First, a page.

Canon will presumably make other models using that mount and with that size
sensor. Anyway, I suppose ALL mounts become more or less obsolete
eventually, including the most popular ones of their day. (Exakta mount,
anyone? How about the Praktica-Pentax screw mount and its several
variations?)

Neil


 
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Phil
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      12-29-2003
Go to the dpreview website and the 300D forum there. You will find much
info on the camera, the kit lens -- and many samples.

Overall the kit lens seems to be highly regarded; I like mine.

Not in the same league with L glass, but $700 is not "moderately" pricy
to me

Phil

Mike Kozlowski wrote:

> I'm looking at the Digital Rebel (300D), and wondering what would be a
> good versatile-everyday lens for it. I'd want something that go from
> mild wide-angle to mild-telephoto, not too big, not too terribly
> expensive, and the higher the quality (both optically and
> mechanically) the better.
>
> Obviously the kit lens is one choice, but I have some reservations
> about that (which I'll expand on in a second), so I was also looking
> at the Canon 17-40mm f/4L lens. Does anyone have any experience with
> these two lenses in relation to each other (or particular comments
> about one or the other)? Are there other lenses I should be
> considering?
>
> (Also, are there any pages comparing the kit lens to other lenses,
> preferably with images? I haven't seen any...)
>
> The way I see it, the pros and cons break down like so:
>
> Kit lens:
> Pros:
> * Very inexpensive ($100 over the bare body)
> * Good zoom range (28-80mm equivalent)
> * Okay optics(?)
>
> Cons:
> * EF-S mount means that -- unless Canon's current sensor size becomes
> a standard for them, and the EF-S mount with it (which seems
> unlikely to me, particularly since they haven't made any other EF-S
> lenses) -- the lens will be utterly useless if I ever buy a new
> body, which is not terribly unlikely in the digital world.
> * Un-great optics(?)
> * Mechanical cheapness(?)
>
> 17-40mm f/4L lens:
> Pros:
> * Optically very good
> * Mechnically very good (USM drive)
> * EF mount means it's useful on hypothetical future bodies
>
> Cons:
> * Moderately pricy, at $699
> * Narrower zoom range (27-64mm equivalent)
>
>
> So, apart from questions about relative quality, the other important
> factor for me is the likely future of lens mount formats. If
> everything's going to move to EF-S (with EF left as a sort of legacy
> mount), the kit lens looks more attractive. If EF-S is a dead-end, it
> looks less so. And if EF in general is going to be replaced by some
> new, non-compatible format, then both are dead-ends, which makes the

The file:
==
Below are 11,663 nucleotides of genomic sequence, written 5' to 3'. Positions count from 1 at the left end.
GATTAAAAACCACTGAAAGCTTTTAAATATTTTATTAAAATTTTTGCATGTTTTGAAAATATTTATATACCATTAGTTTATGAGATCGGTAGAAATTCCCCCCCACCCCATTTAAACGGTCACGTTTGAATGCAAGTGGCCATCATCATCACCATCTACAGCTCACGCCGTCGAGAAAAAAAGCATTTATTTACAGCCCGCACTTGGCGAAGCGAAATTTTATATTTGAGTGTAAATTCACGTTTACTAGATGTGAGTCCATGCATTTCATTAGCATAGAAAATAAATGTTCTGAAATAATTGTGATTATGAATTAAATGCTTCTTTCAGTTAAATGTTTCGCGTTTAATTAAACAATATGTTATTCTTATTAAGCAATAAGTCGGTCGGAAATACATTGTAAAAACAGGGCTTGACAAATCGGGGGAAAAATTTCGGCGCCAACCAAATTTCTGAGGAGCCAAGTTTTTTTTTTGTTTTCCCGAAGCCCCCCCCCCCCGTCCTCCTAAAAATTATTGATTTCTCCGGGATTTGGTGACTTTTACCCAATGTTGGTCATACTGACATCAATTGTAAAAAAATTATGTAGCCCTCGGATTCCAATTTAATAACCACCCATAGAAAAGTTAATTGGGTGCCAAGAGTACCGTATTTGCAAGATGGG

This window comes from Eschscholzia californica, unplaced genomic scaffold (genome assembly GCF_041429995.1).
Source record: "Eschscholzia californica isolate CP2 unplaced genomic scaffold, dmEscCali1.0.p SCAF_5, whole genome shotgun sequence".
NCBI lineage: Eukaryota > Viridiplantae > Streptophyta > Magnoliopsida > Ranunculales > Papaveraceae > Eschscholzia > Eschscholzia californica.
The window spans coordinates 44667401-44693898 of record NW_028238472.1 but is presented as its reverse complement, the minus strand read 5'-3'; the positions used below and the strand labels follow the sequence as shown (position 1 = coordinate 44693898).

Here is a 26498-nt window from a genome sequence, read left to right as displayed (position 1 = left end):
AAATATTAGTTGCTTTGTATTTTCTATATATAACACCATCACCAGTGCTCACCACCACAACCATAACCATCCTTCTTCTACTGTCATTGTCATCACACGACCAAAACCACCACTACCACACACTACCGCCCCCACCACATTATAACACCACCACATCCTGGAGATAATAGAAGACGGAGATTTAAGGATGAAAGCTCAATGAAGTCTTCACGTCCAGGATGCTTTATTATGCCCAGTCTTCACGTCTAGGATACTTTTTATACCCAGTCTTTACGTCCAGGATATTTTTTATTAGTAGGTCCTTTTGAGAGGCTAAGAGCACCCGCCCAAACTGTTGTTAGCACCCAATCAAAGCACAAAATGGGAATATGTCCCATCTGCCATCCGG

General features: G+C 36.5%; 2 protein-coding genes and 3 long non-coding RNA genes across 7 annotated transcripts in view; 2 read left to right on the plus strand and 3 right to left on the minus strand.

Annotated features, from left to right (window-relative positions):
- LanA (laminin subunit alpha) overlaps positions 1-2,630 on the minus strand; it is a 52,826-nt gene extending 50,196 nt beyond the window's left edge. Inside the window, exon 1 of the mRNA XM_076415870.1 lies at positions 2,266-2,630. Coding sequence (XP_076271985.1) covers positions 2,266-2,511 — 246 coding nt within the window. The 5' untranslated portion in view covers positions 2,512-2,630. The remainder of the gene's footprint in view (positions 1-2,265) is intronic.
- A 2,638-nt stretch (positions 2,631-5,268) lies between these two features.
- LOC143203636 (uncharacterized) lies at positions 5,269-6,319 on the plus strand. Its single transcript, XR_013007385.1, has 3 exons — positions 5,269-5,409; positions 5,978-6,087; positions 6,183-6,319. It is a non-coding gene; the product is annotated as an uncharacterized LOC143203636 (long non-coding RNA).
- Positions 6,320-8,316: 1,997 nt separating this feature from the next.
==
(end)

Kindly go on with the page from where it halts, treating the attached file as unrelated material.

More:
> cheap one more relatively attractive. Any thoughts on the likelihood
> of these futures? How long has the EF format been used?
>
>


 
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JIM
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      12-30-2003
"Mike Kozlowski" <(E-Mail Removed)> wrote in message
news:bspvph$l4p$(E-Mail Removed)...
.....<cut>.... Kit lens:
> Pros:
> * Very inexpensive ($100 over the bare body)
> * Good zoom range (28-80mm equivalent)
> * Okay optics(?)


Without doubt, the higher $$ L stuff will kick sand in the kit lens.
However, getting the kit lens for a C note is a no brainer.

My son has this 'kit' and I am surprised at this lens. Cheap, without a
doubt, plastic mount, plastic about everywhere - still takes excellent
photos. True, also, can't use this lens on about anything else, so changing
bodies/mounts would obsolete it - on-the-other-hand, how much would you lose
should you change systems later (to the dark side, fer instance) and have to
unload any "L" $$ glass?

More importantly, especially if you are moving up from the more digitalis
(my term for non-slr type digital cameras) type of cameras, Sony 700 series
comes to mind; the DSLR is going to require much more attention in achieving
print ready photos. You will find that the digital Rebel produces darker
photos in about all modes right out of the box - not to worry, the Nikon
D100 does the same. Don't think you can "dock" this boy up to some stand
alone printer and get ready made, acceptable prints. Until you understand
what a somewhat correctly balanced histogram looks like, you will be
correcting at least brightness/contrast in most anything you take in some
photo software program before printing it out.

Another consideration, you might not be aware of: this dslr does not give
you a preview of the shot on the LCD screen - you have to view the scene
through the viewfinder. The subsequent LCD preview, once the shot is taken,
is not a good indicator of what the pic will look like in the computer - the
histogram, as mentioned, is.

Jim